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Thread: How long to sand a cabinet?

  1. #1

    How long to sand a cabinet?

    How long does it take you to sand a cabinet? I'm building standard base cabinets and each is taking about an hour to sand (carcase only). This seems incredibly inefficient.

    I'm using my RO sander and doing 120 then 150. I have some chalk markings from cutting joinery, and use them coming off as a guide. Any thing I can do to improve this efficiency?

    How often do you change disks? About how many cabinets could you sand with one disk?
    Last edited by Chris McLeester; 01-28-2019 at 10:42 PM.

  2. #2
    Join Date
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    So, are you talking about only the Faceframe... and/or the Doors, and/or any exposed sides?

    Need more info.

    I personally am NOT the guy to answer this, but I am interested in your getting your question answered, AND for myself hobbyist also.but the ones that know need more info.

    Marc
    I'm pretty new here, not as as experienced as most. Please don't hesitate to correct me

  3. #3
    Depends on the cabinet. 5-10 minutes on average I'd bet.

  4. #4
    Marc - I'm talking about the carcase, not the face frame.

    Martin - Do you do only one grit? Which one(s)? How often do you change disks?

  5. #5
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    Sanded Ply ?

    Thin veneer or generous ?

    Stain or paint ?

    Marc
    I'm pretty new here, not as as experienced as most. Please don't hesitate to correct me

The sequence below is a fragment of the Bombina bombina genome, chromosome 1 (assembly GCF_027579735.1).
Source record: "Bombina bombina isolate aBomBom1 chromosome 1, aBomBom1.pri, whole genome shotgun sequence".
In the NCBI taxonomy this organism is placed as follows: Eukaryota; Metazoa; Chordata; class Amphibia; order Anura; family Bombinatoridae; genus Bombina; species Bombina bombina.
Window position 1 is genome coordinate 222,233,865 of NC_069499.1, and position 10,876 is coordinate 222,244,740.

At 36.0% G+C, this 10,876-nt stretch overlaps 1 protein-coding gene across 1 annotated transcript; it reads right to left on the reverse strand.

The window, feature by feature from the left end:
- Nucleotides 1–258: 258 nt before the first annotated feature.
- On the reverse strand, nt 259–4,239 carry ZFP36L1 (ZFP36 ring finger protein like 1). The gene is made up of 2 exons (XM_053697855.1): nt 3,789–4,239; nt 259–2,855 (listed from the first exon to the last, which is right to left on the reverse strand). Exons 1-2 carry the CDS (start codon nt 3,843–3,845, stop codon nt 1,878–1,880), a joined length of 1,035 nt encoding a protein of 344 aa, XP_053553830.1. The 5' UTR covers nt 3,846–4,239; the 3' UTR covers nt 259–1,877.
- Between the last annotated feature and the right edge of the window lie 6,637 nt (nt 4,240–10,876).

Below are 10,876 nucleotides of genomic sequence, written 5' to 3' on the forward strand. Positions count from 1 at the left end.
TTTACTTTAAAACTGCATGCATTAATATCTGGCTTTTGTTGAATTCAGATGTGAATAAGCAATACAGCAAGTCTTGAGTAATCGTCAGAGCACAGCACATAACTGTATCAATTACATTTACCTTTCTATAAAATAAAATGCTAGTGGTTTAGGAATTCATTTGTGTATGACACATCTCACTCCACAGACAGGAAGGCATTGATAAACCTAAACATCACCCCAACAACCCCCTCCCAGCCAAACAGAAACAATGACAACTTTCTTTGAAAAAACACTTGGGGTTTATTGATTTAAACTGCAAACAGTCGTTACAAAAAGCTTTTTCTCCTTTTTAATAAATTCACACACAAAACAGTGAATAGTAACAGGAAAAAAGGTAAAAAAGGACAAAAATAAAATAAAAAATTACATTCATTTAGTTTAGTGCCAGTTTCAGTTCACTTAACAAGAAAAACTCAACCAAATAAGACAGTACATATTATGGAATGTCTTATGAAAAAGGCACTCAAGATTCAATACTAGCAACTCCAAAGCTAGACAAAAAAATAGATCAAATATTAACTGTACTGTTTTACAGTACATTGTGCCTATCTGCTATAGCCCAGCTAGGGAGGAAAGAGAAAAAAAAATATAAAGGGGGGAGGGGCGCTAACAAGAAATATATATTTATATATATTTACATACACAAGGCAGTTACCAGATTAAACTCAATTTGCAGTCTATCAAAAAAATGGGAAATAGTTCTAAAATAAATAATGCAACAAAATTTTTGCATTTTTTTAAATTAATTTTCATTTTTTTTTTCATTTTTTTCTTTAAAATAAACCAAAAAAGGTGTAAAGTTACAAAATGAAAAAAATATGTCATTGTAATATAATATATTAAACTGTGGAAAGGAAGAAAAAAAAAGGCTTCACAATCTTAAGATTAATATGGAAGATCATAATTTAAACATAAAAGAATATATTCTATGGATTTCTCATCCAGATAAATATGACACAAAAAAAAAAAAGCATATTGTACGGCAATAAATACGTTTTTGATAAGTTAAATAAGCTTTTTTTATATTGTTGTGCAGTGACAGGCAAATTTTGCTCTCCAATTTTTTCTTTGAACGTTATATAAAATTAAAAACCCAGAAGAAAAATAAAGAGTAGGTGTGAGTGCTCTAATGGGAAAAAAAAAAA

6. #6
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    You question is a conditional answer. You always sand starting with about 120 then 180/220 and 320 if it is a porous grain like oak. Maple and Cherry are good at 220. You do not want to over sand. Remember sanding is scratching the surface but with finer and finer scratches. You can use a random orbit sander but the last grit should be hand sanded with the same grit on a rubber or cork block with the grain. You can use mineral spirits on the wood to see if you have any imperfections or glue that has not been removed. Let the mineral spirits dry and then seal and finish. Do not neglect to seal the wood. The finish coats go on smoother and less of them if you seal. I use clear dewaxed Shellac(Zinnzer Universal Sanding Sealer) and wipe on Poly (Minwax) or I spray Minway Poly through a HLVP Earlex if the project is large enough to justify all the setup and cleaning.

    So most cabinets are plywood and are already sanded to about 100 or so before you get it. The veneer is thin and is easy to over do with power sanding. Keep the sander level especially along the edges where is really easy to over do the sanding exposing the ugly under belly.

    Feel the sand paper when new and when it quits cutting it is time to change. Feel the paper when it quits cutting and you will know the difference. Let the sand paper do the work. If you push harder then you only load up the sand paper and it burnishes and does not sands after that. I use the mesh type Mirka brand sand paper and it lasts through three or four cabinets. The Norton paper does not last as long ad the Mirka. A plus for the Mirka is you do not have to line up the holes with the sander base. Mirka collects dust better and lasts longer. Every type of wood reacts differently to the sand paper. Teak and oily woods load up the sand paper but hard woods like cherry and maple usually do not load up the sand paper. I have a Sander SItter base that has a gum rubber insert in it and when you put the sander in it it cleans your paper a little.

    The only way to learn about sanding is to do it and make mistakes and do not repeat the mistakes. The only way to master a task is to repeatedly do it and get progressively better each time you do it.